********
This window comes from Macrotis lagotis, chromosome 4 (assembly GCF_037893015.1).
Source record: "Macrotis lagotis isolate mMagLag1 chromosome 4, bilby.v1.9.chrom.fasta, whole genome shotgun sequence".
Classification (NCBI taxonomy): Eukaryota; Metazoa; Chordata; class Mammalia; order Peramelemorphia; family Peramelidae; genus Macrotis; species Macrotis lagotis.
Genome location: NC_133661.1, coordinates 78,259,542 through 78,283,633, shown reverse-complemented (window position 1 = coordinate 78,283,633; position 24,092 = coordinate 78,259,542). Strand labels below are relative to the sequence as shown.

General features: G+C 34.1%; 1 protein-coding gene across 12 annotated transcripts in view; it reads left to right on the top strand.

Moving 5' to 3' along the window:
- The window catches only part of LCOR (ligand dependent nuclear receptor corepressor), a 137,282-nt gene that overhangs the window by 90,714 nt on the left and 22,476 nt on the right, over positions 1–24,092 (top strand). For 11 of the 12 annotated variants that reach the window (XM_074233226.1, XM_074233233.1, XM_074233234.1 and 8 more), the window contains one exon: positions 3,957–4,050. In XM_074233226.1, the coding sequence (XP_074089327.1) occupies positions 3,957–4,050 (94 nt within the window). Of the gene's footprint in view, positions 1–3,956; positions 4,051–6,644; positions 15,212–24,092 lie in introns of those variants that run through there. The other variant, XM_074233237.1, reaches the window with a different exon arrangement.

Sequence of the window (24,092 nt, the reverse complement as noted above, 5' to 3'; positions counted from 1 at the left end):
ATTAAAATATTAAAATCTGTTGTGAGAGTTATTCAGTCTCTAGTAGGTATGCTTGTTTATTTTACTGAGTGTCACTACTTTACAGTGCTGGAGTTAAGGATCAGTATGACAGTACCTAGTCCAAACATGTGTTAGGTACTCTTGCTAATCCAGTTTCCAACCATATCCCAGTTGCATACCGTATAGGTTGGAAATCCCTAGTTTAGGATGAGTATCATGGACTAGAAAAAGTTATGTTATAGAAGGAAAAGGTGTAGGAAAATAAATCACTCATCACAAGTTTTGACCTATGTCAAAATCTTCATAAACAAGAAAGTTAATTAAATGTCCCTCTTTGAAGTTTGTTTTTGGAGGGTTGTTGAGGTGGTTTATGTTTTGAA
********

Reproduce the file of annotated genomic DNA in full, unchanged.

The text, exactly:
This window comes from Macrotis lagotis, chromosome 4 (assembly GCF_037893015.1).
Source record: "Macrotis lagotis isolate mMagLag1 chromosome 4, bilby.v1.9.chrom.fasta, whole genome shotgun sequence".
Classification (NCBI taxonomy): Eukaryota; Metazoa; Chordata; class Mammalia; order Peramelemorphia; family Peramelidae; genus Macrotis; species Macrotis lagotis.
Genome location: NC_133661.1, coordinates 78,259,542 through 78,283,633, shown reverse-complemented (window position 1 = coordinate 78,283,633; position 24,092 = coordinate 78,259,542). Strand labels below are relative to the sequence as shown.

General features: G+C 34.1%; 1 protein-coding gene across 12 annotated transcripts in view; it reads left to right on the top strand.

Moving 5' to 3' along the window:
- The window catches only part of LCOR (ligand dependent nuclear receptor corepressor), a 137,282-nt gene that overhangs the window by 90,714 nt on the left and 22,476 nt on the right, over positions 1–24,092 (top strand). For 11 of the 12 annotated variants that reach the window (XM_074233226.1, XM_074233233.1, XM_074233234.1 and 8 more), the window contains one exon: positions 3,957–4,050. In XM_074233226.1, the coding sequence (XP_074089327.1) occupies positions 3,957–4,050 (94 nt within the window). Of the gene's footprint in view, positions 1–3,956; positions 4,051–6,644; positions 15,212–24,092 lie in introns of those variants that run through there. The other variant, XM_074233237.1, reaches the window with a different exon arrangement.

Sequence of the window (24,092 nt, the reverse complement as noted above, 5' to 3'; positions counted from 1 at the left end):
ATTAAAATATTAAAATCTGTTGTGAGAGTTATTCAGTCTCTAGTAGGTATGCTTGTTTATTTTACTGAGTGTCACTACTTTACAGTGCTGGAGTTAAGGATCAGTATGACAGTACCTAGTCCAAACATGTGTTAGGTACTCTTGCTAATCCAGTTTCCAACCATATCCCAGTTGCATACCGTATAGGTTGGAAATCCCTAGTTTAGGATGAGTATCATGGACTAGAAAAAGTTATGTTATAGAAGGAAAAGGTGTAGGAAAATAAATCACTCATCACAAGTTTTGACCTATGTCAAAATCTTCATAAACAAGAAAGTTAATTAAATGTCCCTCTTTGAAGTTTGTTTTTGGAGGGTTGTTGAGGTGGTTTATGTTTTGAA